Passover is just ending for this year, and I had been thinking, for no particular reason, about feeling a lack of connection with my ancestors; not having any descendants myself either. I was thinking that I didn’t have a way to talk about, approach, the historical trauma that affects me as a Jew.
We had had a really good seder on the first night, and I felt connected with both the ancient story and the modern freedom songs and the poetry (especially Irena Klepfisz’s Bashert) included in the Haggadah we use.
And it came to me that Passover itself is a ritual for the transformation of historical trauma. That this has been here in plain sight, and I was already participating in it. We have the container within our own culture, and we can make it more meaningful (I can make it more meaningful) by acknowledging that this is what it is.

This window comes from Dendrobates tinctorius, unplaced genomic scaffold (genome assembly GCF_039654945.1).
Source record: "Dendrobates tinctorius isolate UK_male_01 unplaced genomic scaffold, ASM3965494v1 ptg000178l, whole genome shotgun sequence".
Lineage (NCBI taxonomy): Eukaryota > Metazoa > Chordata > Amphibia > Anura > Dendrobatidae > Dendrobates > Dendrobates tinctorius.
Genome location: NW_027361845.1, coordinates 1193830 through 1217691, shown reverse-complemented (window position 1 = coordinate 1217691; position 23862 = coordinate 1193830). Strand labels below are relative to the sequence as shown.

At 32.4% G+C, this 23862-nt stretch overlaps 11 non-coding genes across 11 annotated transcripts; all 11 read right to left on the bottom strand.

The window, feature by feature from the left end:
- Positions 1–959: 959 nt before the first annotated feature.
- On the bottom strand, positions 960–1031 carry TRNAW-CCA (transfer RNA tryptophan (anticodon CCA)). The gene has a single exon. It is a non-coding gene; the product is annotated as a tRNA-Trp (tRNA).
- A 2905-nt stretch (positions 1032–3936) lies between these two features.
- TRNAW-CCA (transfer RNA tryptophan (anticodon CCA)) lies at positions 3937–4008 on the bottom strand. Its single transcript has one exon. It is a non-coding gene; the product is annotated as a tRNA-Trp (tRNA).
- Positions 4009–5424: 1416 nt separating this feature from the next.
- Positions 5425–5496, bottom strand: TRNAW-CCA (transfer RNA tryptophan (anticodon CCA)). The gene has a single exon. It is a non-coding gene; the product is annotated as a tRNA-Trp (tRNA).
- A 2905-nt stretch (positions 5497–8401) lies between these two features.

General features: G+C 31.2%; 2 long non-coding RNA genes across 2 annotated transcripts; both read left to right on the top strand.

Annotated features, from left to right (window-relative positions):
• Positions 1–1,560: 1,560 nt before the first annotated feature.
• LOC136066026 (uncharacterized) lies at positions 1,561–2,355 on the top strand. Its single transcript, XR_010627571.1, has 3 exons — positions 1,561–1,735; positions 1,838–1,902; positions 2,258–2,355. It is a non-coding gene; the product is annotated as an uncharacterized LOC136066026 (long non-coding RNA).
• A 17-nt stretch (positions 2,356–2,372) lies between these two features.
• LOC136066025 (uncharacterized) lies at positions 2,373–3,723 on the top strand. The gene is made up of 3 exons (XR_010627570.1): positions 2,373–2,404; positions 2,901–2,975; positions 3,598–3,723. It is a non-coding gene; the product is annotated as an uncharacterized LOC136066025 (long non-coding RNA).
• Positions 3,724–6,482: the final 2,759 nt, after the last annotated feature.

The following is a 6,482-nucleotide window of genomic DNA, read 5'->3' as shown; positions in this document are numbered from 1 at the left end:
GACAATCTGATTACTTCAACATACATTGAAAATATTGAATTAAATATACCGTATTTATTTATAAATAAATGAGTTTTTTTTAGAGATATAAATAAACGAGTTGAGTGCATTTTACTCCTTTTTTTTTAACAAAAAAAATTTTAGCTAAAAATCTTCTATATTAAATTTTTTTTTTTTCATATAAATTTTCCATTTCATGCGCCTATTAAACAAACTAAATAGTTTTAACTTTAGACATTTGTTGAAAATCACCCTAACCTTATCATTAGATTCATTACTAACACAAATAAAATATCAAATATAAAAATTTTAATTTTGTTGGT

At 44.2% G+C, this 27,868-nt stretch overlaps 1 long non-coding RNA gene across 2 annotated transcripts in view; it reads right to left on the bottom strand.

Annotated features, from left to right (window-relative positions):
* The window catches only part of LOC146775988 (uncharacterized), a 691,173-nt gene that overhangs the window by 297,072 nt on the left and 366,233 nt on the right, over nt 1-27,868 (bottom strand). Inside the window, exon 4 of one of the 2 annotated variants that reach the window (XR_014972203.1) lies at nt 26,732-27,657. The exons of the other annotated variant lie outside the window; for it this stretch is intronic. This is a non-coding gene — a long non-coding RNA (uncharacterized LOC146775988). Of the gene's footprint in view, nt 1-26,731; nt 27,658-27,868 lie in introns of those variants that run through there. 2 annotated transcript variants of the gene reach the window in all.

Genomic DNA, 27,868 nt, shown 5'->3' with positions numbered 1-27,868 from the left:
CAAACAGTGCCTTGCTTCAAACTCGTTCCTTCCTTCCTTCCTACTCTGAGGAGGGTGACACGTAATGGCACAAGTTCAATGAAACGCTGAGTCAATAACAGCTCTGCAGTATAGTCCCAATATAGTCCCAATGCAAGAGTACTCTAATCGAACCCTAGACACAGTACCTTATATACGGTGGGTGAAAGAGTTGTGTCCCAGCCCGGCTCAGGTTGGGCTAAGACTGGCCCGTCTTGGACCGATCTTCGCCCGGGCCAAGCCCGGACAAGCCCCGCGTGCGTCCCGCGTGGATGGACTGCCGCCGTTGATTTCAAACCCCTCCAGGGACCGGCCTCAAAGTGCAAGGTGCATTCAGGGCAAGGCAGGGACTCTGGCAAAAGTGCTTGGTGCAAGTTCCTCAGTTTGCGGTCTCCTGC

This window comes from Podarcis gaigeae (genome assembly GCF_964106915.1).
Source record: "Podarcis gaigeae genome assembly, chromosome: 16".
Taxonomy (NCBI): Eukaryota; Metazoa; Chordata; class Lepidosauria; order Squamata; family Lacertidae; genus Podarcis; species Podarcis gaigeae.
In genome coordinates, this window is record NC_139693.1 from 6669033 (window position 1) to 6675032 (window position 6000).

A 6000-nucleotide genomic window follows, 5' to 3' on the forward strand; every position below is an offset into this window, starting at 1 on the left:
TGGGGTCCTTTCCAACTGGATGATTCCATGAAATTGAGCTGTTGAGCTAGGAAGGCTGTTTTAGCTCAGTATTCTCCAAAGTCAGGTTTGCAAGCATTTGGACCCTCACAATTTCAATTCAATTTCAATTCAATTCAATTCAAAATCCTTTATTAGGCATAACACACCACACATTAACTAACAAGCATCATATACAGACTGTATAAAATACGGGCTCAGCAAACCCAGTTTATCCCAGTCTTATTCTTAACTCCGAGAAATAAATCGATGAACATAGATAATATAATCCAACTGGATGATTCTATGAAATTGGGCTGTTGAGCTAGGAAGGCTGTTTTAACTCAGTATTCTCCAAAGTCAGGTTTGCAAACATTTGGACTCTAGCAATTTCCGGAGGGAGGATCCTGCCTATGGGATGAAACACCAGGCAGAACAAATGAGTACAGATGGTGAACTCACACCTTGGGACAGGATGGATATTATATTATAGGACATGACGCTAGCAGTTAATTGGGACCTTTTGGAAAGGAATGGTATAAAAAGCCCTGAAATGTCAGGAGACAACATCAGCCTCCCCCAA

That is my connection with the ancestors, and they gave it to me just as I was feeling the need for it.
Other Jewish holidays that commemorate liberation from oppression – Chanukah and Purim – are different kinds of transformation rituals. Now I’ve just been through Pesach, so am in the grip of this one which is the most intense and even grueling.
Then I think that Shavuot and Succot are nation-building or people-building rituals. And our high holy days, Rosh Hashanah and Yom Kippur, are community-building more than they are simply a matter of inward contemplation. We ask one another for forgiveness, we ask forgiveness in community. These are all part of the transformation of historical trauma as well. Building community is the nurturance we need, after we have been through hell and come out alive.
Even the story of the Akedah, which we retell on Rosh Hashanah, we tell in order to emphasize that the sacrifice did not take place.
There is something in this that nourishes me and leads me out into the place where I am born, where I am connected to the whole and enter into community that is mine.